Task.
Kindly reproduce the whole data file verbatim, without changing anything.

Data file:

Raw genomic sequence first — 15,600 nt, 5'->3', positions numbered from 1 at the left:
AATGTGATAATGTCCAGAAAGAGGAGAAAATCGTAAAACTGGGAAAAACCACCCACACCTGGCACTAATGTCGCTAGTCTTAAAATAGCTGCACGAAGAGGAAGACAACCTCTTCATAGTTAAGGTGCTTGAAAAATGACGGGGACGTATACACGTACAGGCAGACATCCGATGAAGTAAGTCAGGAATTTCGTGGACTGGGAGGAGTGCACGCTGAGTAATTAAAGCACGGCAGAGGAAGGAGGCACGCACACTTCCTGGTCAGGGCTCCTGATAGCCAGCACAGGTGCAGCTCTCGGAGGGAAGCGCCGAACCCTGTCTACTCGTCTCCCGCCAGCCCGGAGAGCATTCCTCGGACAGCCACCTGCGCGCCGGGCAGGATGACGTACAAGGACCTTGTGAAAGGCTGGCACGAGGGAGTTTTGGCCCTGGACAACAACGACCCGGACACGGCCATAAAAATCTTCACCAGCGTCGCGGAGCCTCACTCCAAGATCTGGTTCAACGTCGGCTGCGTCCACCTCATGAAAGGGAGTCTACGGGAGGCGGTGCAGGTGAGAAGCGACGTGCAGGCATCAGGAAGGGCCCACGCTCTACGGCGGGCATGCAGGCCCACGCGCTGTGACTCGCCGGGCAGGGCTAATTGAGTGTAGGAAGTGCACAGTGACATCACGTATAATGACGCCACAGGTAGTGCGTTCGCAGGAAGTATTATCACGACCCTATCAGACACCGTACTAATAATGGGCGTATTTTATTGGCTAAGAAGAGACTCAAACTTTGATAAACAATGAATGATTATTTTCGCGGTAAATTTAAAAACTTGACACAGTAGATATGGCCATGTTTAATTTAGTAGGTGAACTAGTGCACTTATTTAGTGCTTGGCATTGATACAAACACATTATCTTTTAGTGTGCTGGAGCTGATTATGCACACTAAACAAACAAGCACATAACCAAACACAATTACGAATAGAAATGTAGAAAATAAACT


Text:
Raw genomic sequence first — 15,600 nt, 5'->3', positions numbered from 1 at the left:
AATGTGATAATGTCCAGAAAGAGGAGAAAATCGTAAAACTGGGAAAAACCACCCACACCTGGCACTAATGTCGCTAGTCTTAAAATAGCTGCACGAAGAGGAAGACAACCTCTTCATAGTTAAGGTGCTTGAAAAATGACGGGGACGTATACACGTACAGGCAGACATCCGATGAAGTAAGTCAGGAATTTCGTGGACTGGGAGGAGTGCACGCTGAGTAATTAAAGCACGGCAGAGGAAGGAGGCACGCACACTTCCTGGTCAGGGCTCCTGATAGCCAGCACAGGTGCAGCTCTCGGAGGGAAGCGCCGAACCCTGTCTACTCGTCTCCCGCCAGCCCGGAGAGCATTCCTCGGACAGCCACCTGCGCGCCGGGCAGGATGACGTACAAGGACCTTGTGAAAGGCTGGCACGAGGGAGTTTTGGCCCTGGACAACAACGACCCGGACACGGCCATAAAAATCTTCACCAGCGTCGCGGAGCCTCACTCCAAGATCTGGTTCAACGTCGGCTGCGTCCACCTCATGAAAGGGAGTCTACGGGAGGCGGTGCAGGTGAGAAGCGACGTGCAGGCATCAGGAAGGGCCCACGCTCTACGGCGGGCATGCAGGCCCACGCGCTGTGACTCGCCGGGCAGGGCTAATTGAGTGTAGGAAGTGCACAGTGACATCACGTATAATGACGCCACAGGTAGTGCGTTCGCAGGAAGTATTATCACGACCCTATCAGACACCGTACTAATAATGGGCGTATTTTATTGGCTAAGAAGAGACTCAAACTTTGATAAACAATGAATGATTATTTTCGCGGTAAATTTAAAAACTTGACACAGTAGATATGGCCATGTTTAATTTAGTAGGTGAACTAGTGCACTTATTTAGTGCTTGGCATTGATACAAACACATTATCTTTTAGTGTGCTGGAGCTGATTATGCACACTAAACAAACAAGCACATAACCAAACACAATTACGAATAGAAATGTAGAAAATAAACT